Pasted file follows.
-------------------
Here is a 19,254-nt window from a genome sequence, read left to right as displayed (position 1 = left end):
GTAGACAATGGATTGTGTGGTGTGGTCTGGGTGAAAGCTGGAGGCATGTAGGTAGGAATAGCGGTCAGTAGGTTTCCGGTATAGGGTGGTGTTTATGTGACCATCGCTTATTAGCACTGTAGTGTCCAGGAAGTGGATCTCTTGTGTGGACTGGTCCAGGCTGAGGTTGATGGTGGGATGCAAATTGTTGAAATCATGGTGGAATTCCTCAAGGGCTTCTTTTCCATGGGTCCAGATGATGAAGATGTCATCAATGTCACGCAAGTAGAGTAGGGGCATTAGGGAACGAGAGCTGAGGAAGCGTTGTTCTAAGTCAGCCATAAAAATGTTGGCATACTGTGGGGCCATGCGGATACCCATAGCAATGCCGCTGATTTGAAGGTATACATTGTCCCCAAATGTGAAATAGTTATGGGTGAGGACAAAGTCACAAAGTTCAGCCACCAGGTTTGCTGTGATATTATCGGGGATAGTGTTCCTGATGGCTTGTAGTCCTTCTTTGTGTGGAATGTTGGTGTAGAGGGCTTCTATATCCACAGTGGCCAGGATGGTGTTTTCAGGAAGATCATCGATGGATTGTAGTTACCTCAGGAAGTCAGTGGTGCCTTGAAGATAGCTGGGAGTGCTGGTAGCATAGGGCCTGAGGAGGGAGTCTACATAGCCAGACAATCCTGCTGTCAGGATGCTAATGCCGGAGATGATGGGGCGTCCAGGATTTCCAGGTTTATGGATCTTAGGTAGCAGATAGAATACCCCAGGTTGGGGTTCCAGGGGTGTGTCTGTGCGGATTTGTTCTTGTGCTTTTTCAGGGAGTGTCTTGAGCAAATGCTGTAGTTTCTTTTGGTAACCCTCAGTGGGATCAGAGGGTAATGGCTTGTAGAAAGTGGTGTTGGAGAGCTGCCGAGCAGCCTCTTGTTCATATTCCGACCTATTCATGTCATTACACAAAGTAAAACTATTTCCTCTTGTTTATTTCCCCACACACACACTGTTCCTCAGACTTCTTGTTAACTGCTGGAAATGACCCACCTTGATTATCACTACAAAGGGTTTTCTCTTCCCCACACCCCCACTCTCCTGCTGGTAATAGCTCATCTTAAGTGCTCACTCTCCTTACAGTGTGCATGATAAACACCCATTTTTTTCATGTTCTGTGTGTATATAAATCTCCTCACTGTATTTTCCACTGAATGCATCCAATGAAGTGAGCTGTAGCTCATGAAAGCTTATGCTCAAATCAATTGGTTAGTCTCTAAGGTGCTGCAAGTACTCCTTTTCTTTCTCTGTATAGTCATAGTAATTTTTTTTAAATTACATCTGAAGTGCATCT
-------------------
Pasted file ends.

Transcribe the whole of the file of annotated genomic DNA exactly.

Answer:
Here is a 19,254-nt window from a genome sequence, read left to right as displayed (position 1 = left end):
GTAGACAATGGATTGTGTGGTGTGGTCTGGGTGAAAGCTGGAGGCATGTAGGTAGGAATAGCGGTCAGTAGGTTTCCGGTATAGGGTGGTGTTTATGTGACCATCGCTTATTAGCACTGTAGTGTCCAGGAAGTGGATCTCTTGTGTGGACTGGTCCAGGCTGAGGTTGATGGTGGGATGCAAATTGTTGAAATCATGGTGGAATTCCTCAAGGGCTTCTTTTCCATGGGTCCAGATGATGAAGATGTCATCAATGTCACGCAAGTAGAGTAGGGGCATTAGGGAACGAGAGCTGAGGAAGCGTTGTTCTAAGTCAGCCATAAAAATGTTGGCATACTGTGGGGCCATGCGGATACCCATAGCAATGCCGCTGATTTGAAGGTATACATTGTCCCCAAATGTGAAATAGTTATGGGTGAGGACAAAGTCACAAAGTTCAGCCACCAGGTTTGCTGTGATATTATCGGGGATAGTGTTCCTGATGGCTTGTAGTCCTTCTTTGTGTGGAATGTTGGTGTAGAGGGCTTCTATATCCACAGTGGCCAGGATGGTGTTTTCAGGAAGATCATCGATGGATTGTAGTTACCTCAGGAAGTCAGTGGTGCCTTGAAGATAGCTGGGAGTGCTGGTAGCATAGGGCCTGAGGAGGGAGTCTACATAGCCAGACAATCCTGCTGTCAGGATGCTAATGCCGGAGATGATGGGGCGTCCAGGATTTCCAGGTTTATGGATCTTAGGTAGCAGATAGAATACCCCAGGTTGGGGTTCCAGGGGTGTGTCTGTGCGGATTTGTTCTTGTGCTTTTTCAGGGAGTGTCTTGAGCAAATGCTGTAGTTTCTTTTGGTAACCCTCAGTGGGATCAGAGGGTAATGGCTTGTAGAAAGTGGTGTTGGAGAGCTGCCGAGCAGCCTCTTGTTCATATTCCGACCTATTCATGTCATTACACAAAGTAAAACTATTTCCTCTTGTTTATTTCCCCACACACACACTGTTCCTCAGACTTCTTGTTAACTGCTGGAAATGACCCACCTTGATTATCACTACAAAGGGTTTTCTCTTCCCCACACCCCCACTCTCCTGCTGGTAATAGCTCATCTTAAGTGCTCACTCTCCTTACAGTGTGCATGATAAACACCCATTTTTTTCATGTTCTGTGTGTATATAAATCTCCTCACTGTATTTTCCACTGAATGCATCCAATGAAGTGAGCTGTAGCTCATGAAAGCTTATGCTCAAATCAATTGGTTAGTCTCTAAGGTGCTGCAAGTACTCCTTTTCTTTCTCTGTATAGTCATAGTAATTTTTTTTAAATTACATCTGAAGTGCATCT